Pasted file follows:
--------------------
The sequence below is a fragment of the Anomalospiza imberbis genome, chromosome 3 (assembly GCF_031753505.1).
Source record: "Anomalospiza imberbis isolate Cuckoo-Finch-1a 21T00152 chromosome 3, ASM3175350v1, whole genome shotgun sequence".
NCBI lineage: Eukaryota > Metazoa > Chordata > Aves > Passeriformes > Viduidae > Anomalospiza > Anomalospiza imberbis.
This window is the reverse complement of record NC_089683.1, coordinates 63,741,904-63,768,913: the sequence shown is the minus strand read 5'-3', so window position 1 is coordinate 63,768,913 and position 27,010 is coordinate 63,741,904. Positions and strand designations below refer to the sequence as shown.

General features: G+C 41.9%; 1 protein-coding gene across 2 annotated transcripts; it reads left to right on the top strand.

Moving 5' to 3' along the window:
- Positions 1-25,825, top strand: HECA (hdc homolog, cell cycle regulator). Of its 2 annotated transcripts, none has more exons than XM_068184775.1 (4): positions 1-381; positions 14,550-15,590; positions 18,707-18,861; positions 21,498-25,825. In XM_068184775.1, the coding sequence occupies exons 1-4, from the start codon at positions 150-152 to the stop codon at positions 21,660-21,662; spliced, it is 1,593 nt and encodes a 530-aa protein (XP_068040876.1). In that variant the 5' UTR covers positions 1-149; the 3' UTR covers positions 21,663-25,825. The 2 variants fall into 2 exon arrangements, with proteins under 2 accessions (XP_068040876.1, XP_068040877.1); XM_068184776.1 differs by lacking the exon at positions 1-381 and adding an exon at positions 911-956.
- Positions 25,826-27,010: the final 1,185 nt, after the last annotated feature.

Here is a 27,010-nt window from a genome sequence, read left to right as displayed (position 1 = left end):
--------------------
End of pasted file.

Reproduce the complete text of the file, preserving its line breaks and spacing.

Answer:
The sequence below is a fragment of the Anomalospiza imberbis genome, chromosome 3 (assembly GCF_031753505.1).
Source record: "Anomalospiza imberbis isolate Cuckoo-Finch-1a 21T00152 chromosome 3, ASM3175350v1, whole genome shotgun sequence".
NCBI lineage: Eukaryota > Metazoa > Chordata > Aves > Passeriformes > Viduidae > Anomalospiza > Anomalospiza imberbis.
This window is the reverse complement of record NC_089683.1, coordinates 63,741,904-63,768,913: the sequence shown is the minus strand read 5'-3', so window position 1 is coordinate 63,768,913 and position 27,010 is coordinate 63,741,904. Positions and strand designations below refer to the sequence as shown.

General features: G+C 41.9%; 1 protein-coding gene across 2 annotated transcripts; it reads left to right on the top strand.

Moving 5' to 3' along the window:
- Positions 1-25,825, top strand: HECA (hdc homolog, cell cycle regulator). Of its 2 annotated transcripts, none has more exons than XM_068184775.1 (4): positions 1-381; positions 14,550-15,590; positions 18,707-18,861; positions 21,498-25,825. In XM_068184775.1, the coding sequence occupies exons 1-4, from the start codon at positions 150-152 to the stop codon at positions 21,660-21,662; spliced, it is 1,593 nt and encodes a 530-aa protein (XP_068040876.1). In that variant the 5' UTR covers positions 1-149; the 3' UTR covers positions 21,663-25,825. The 2 variants fall into 2 exon arrangements, with proteins under 2 accessions (XP_068040876.1, XP_068040877.1); XM_068184776.1 differs by lacking the exon at positions 1-381 and adding an exon at positions 911-956.
- Positions 25,826-27,010: the final 1,185 nt, after the last annotated feature.

Here is a 27,010-nt window from a genome sequence, read left to right as displayed (position 1 = left end):